A look at the easter eggs and comic book references from last night's episode.
Wondering what tidbits and easter eggs from the Green Arrow comic books you missed in last night's episode of Arrow? Arrow Annotations is here to help, providing some additional notes and background info from last night’s episode. Arrow spoilers follow!
Dodger – Dodger, in the comics, is best known as an honorable thief and sometime ally of Green Arrow and his friends. Created by Judd Winick, the character first came into conflict with Green Arrow after some of the character’s advanced technology was used in an attack against Ollie’s son, Conner. Dodger reluctantly assists Green Arrow in tracking down Conner’s attacker and later enters into a relationship with Ollie’s ward, Mia Dearden, aka the second Speedy.
Dodger’s main weapon is an electric mace, a variation of which we saw in last night’s episode. Dodger was played James Callis, who’s best known for his stint as Gaius Baltar in Syfy’s remake of Battlestar Galactica. His name is, of course, a reference to Charles Dickens’ Artful Dodger of Oliver Twist fame, who’s also a thief.
Sherwood Jewel – The gem stolen at the beginning of the episode is called the Sherwood, an obvious Robin Hood reference. Dodger later compares Ollie to Robin Hood at the end of the episode.
Roy Harper – Roy Harper, Ollie’s first sidekick, is introduced this episode. Introduced in 1941 in More Fun Comics #73 (which happens to be Green Arrow’s first appearance as well), the character’s had a long, tumultuous history in the comics, which we briefly discussed in Arrow Annotation’s very first comic. After giving up the Speedy moniker, he’s also been called Arsenal and Red Arrow at various times in his career.
The character has been a staple of the Teen Titans, helped run an iteration of the Outsiders with the help of Nightwing, and briefly graduated to the Justice League, where he eventually lost his arm and his daughter in Justice League: Cry for Justice, which is really one of the worst comics you’ll ever read. It was so bad that DC erased it from memory when they rebooted their universe in 2011. He can now be found in Red Hood and the Outlaws.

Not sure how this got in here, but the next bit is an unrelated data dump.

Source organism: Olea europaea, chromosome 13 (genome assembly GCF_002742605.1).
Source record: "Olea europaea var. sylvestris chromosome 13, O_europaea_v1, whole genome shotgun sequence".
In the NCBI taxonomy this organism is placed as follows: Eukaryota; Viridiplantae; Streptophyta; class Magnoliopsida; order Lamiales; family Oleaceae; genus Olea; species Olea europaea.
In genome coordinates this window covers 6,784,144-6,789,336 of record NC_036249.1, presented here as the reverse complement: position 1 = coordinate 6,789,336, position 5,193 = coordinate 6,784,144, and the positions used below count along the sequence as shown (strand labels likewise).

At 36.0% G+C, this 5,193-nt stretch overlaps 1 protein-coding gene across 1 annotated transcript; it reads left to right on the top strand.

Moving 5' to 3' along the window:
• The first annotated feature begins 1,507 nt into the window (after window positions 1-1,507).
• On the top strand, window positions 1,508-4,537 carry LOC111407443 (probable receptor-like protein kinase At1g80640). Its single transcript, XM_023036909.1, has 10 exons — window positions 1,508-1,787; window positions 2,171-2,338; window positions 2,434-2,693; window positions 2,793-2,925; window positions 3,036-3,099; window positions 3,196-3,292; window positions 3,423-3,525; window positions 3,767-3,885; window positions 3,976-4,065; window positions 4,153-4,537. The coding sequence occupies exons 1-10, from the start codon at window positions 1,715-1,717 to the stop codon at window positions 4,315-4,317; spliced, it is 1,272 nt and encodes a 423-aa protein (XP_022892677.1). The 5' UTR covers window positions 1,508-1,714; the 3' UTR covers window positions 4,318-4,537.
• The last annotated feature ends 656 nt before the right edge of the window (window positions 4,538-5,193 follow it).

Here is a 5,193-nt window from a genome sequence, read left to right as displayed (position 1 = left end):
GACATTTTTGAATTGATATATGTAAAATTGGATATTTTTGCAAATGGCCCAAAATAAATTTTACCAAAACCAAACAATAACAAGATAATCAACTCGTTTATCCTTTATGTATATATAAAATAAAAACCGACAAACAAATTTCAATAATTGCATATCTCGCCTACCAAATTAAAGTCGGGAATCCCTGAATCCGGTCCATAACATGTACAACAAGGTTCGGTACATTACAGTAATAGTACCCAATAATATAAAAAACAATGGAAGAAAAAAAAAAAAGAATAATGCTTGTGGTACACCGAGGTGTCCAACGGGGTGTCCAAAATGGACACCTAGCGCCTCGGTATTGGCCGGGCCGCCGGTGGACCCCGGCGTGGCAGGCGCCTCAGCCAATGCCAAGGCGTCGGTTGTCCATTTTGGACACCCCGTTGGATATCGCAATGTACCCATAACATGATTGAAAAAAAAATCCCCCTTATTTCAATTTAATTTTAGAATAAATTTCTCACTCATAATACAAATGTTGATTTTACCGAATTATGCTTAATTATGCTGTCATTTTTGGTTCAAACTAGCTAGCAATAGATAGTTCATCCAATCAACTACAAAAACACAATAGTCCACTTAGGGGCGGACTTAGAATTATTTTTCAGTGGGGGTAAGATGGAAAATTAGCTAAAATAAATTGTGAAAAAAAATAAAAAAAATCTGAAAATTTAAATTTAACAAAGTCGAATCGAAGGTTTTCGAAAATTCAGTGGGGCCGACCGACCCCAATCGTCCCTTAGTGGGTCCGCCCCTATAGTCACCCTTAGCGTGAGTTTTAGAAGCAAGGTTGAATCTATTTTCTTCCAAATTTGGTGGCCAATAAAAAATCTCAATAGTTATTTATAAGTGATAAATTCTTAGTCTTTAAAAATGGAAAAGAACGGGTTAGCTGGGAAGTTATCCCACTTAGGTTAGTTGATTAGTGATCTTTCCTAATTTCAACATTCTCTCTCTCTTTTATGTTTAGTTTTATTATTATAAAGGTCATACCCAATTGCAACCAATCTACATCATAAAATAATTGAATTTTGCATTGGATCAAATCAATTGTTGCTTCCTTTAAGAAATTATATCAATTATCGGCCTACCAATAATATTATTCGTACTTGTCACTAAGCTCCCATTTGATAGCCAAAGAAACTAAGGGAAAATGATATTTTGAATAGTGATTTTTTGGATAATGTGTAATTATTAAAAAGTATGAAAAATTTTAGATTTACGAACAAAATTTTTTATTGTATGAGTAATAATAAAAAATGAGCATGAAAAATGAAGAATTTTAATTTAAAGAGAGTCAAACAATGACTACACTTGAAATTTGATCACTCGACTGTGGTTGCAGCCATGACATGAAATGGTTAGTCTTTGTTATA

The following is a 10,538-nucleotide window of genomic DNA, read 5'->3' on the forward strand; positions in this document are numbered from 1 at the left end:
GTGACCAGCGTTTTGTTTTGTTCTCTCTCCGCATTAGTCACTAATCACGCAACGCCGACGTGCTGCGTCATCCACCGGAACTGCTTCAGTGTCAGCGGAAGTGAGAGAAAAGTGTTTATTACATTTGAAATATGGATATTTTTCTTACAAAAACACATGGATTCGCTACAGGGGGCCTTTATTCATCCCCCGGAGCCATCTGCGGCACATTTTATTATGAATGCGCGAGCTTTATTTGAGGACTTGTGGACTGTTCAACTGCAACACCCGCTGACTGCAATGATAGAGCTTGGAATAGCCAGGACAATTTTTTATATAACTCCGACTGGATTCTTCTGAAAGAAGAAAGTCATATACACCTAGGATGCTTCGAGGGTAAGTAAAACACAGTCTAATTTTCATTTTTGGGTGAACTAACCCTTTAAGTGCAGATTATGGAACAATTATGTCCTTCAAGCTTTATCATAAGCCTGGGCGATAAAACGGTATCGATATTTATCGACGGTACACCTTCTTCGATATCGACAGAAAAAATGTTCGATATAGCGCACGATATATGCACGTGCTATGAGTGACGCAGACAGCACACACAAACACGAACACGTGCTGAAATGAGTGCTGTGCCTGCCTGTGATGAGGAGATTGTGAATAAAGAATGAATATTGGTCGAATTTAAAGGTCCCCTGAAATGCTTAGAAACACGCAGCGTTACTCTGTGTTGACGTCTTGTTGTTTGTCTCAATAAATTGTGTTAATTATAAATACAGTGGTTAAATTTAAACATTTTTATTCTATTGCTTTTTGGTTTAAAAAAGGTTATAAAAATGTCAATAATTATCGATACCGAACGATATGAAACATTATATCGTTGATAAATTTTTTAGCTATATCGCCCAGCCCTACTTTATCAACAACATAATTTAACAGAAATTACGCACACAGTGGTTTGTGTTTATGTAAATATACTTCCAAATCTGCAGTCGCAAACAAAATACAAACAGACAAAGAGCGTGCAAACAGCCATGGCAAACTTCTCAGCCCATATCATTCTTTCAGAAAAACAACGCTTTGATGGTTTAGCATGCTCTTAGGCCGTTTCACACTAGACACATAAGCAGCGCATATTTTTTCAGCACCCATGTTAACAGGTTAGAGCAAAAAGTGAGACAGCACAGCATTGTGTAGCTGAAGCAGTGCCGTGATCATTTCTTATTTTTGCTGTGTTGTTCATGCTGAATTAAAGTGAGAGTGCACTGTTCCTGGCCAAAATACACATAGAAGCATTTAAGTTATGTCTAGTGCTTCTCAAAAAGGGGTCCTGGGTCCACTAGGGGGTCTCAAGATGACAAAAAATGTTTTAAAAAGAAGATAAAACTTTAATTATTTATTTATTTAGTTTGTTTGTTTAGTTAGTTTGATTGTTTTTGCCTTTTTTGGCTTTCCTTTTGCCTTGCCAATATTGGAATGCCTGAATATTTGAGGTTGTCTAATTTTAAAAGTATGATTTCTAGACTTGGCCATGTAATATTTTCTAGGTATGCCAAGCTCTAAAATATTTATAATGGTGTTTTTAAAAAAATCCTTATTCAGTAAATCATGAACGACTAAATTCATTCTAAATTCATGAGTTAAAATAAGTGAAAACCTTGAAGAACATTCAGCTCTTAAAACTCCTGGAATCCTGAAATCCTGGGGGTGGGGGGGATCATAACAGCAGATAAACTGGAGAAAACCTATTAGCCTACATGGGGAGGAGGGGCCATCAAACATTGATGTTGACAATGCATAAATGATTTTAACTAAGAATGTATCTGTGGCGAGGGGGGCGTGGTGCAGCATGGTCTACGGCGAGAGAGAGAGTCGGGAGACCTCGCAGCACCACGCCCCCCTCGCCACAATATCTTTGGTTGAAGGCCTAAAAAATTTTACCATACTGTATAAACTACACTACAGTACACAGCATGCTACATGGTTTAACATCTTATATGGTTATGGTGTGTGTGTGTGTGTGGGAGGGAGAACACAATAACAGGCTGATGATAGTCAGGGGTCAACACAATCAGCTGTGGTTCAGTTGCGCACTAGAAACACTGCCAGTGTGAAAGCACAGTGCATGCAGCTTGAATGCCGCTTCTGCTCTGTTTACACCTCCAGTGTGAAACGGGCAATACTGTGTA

Harper’s been a love interest of many characters. At various times, he’s dated or had sexual relations with Wonder Girl (Donna Troy), the Huntress, the assassin Cheshire, Hawkgirl and most recently Starfire.
The character’s made a few appearances on television before. He’s appeared in Teen Titans, Justice League Unlimited, Batman: The Brave and the Bold, and plays a major role in the currently running Young Justice cartoon.
Cass Derenick – The fence killed by Dodger might be named for Tom Derenick, a DC inker who’s worked with Marc Guggenheim on Justice Society of America and recently inked an issue of Green Arrow.
Adams and O’Neil – Adams St. and O’Neil St. both are mentioned, which again references Neil Adams and Denny O’Neil, the creators of the famed “Speedy Does Drugs” story.
Ash and Cypress – Ash St. and Cypress St. are also mentioned this episode. Both ash and cypress are used in making traditional bows. On a sidenote, I think that Starling City’s streets are all named after trees or comic book creators.
Frank Chen – Frank Chen, Moira’s new ally against the Undertaking, is played by Chin Han. Han previously appeared in The Dark Knight as Lau, a money launderer/bookkeeper for the mob, who gets kidnapped by Batman in Hong Kong and is later left on top of a pile of burning money by the Joker.
And that's it for this week!
Our friends at Nix Comics are sponsoring The Outhouse this week. Show them you appreciate it by checking out their comics. One dollar from every Nix Comics sold this month will go to Kirby-4-Heroes.
You Might Also Like:
Comment without an Outhouse Account using Facebook
Note: while you are welcome to speak your mind freely on any topic, we do ask that you keep discussion civil between each other. Nasty personal attacks against other commenters is strongly discouraged. Thanks!
About the Author - ThanosCopter
ThanosCopter is a specially designed helicopter built to transport Thanos the Mad Titan. Built by Sterling Custom Helicopters, ThanosCopter appeared in several Marvel comics, before being abandoned by its owner during the character's ascension into major villainy. ThanosCopter was discovered by the Outhouse and given a second chance at life. He now buzzes merrily around the comic book industry, spreading snark, satire and humor like candy to small children.
More articles from ThanosCopter